Just as Reiche was almost single-handedly responsible for restoring the Nazca lines, she was also the first to bring them to public attention. Her 1949 book Mystery on the Desert helped to generate worldwide interest in the lines.
But what really put them on the map was a 1968 book written by a Swiss hotelier named Erich Von Daniken. His book Chariots of the Gods proposed that some of the lines were landing strips for alien spacecraft. According to Von Daniken's theory, aliens created the human race by breeding with primates, then returned to outer space. The early humans then etched the drawings into the desert floor, hoping to attract the aliens back to earth.
JOIN THE CROWD
Chariots of the Gods was an international bestseller, and its success perompted other people to write books of their own with more theories about the origin of the lines. One speculated the lines were ancient jogging tracks; another claimed they were launch sites for Nazcan hot-air balloonists. These books turned the Nazca lines into a New Age pop culture phenomenon, helping to attract tens of thousands of tourists to the site each year.
As a result, the Nazca lines began to suffer from overexposure- more and more tourists went into the desert on foot, on dirt bikes, and in dune biggies, doing untold damage to the lines in the process.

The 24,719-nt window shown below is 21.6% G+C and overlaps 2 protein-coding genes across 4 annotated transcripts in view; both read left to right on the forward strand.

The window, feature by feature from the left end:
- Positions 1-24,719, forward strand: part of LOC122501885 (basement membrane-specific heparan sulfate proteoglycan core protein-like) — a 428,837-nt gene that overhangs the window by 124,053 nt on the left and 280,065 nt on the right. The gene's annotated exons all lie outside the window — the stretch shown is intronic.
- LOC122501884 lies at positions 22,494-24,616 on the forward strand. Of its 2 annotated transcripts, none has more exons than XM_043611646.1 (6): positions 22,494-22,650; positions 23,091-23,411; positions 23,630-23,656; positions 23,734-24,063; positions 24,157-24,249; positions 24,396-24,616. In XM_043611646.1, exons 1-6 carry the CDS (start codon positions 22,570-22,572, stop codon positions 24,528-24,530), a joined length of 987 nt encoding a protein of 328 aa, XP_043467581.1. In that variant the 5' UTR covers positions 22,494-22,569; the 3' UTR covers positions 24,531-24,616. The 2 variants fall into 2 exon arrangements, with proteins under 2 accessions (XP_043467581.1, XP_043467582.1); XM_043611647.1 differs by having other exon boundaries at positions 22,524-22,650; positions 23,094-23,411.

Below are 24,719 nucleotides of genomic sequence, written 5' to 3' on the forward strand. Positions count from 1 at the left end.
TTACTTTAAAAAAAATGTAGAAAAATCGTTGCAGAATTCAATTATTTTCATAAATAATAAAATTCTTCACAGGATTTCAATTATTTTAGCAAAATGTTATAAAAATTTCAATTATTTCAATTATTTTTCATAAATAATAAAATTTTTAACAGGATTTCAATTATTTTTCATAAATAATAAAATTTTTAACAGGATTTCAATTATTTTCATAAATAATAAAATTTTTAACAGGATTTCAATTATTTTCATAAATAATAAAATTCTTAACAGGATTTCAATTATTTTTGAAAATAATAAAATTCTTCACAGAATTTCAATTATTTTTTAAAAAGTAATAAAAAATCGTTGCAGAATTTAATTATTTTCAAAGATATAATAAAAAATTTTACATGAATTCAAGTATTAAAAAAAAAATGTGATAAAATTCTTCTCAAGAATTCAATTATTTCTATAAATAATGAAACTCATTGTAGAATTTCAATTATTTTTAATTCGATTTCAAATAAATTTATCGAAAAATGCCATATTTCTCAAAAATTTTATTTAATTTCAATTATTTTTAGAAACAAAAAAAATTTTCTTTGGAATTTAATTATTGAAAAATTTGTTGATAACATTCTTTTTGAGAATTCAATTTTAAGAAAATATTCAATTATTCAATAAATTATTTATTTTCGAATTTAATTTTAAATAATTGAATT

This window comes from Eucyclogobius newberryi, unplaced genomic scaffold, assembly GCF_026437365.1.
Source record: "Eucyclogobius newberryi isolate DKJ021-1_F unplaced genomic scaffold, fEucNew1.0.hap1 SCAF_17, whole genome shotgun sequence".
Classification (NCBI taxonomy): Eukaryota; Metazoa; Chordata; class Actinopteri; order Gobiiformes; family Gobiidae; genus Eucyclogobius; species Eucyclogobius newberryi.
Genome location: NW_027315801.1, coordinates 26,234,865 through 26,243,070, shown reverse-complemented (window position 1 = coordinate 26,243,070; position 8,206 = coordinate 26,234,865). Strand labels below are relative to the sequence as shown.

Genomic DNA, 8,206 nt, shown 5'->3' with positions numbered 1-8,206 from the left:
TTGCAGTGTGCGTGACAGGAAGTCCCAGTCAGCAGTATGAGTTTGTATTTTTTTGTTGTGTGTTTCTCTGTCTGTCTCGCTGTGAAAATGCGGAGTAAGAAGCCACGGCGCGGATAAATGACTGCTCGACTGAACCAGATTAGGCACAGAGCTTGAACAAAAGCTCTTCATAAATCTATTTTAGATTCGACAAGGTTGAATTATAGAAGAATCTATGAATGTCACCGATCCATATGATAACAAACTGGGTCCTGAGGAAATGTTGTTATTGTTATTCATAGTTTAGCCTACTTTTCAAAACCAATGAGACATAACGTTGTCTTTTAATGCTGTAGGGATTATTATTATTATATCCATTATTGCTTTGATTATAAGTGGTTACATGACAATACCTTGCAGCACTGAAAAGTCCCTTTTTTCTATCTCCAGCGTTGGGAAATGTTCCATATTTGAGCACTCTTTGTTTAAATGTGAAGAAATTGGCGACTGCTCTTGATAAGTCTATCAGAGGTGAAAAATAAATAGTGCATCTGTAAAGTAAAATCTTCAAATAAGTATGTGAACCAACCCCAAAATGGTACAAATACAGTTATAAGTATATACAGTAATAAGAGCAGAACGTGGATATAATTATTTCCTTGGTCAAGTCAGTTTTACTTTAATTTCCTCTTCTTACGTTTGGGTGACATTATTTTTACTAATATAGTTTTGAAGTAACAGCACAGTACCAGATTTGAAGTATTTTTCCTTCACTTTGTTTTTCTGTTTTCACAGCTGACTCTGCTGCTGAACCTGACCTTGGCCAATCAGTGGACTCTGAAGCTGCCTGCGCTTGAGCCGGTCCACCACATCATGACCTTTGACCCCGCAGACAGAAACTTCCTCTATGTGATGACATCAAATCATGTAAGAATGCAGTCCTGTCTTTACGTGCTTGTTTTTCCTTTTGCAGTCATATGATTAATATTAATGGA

Reiche did what she could to protect them. For years she lived in a small house out in the desert so that she could watch over the lines herself, and she used the profits from her writing and lecturing to pay security guards to patrol the desert. By the end of her life she was crippled by Parkinson's disease, but she continued to study the lines and was known to chase intruders away in her wheelchair. By the time of her death in 1998 at the age of 95, she was nearly deaf and almost completely blind. Not that it really mattered to her- "I can see every line," she said, "every drawing, in my mind."
Though Reiche devoted most of her life to proving the Nazca lines are a giant astronomical calendar, that theory has been largely discarded. Researchers now believe that while a few of the lines may indeed point to astronomical phenomena such as the summer and winter solstices (with more than 1,000 lines running across the desert floor in all directions, even that may be a coincidence), most of the lines are processional footpaths linking various sacred sites in the desert. The ground drawings, they believe, are artwork the Nazcans made for their gods.
The article above was reprinted with permission from Uncle John's Unstoppable Bathroom Reader.
Since 1988, the Bathroom Reader Institute had published a series of popular books containing irresistible bits of trivia and obscure yet fascinating facts. If you like Neatorama, you'll love the Bathroom Reader Institute's books - go ahead and check 'em out!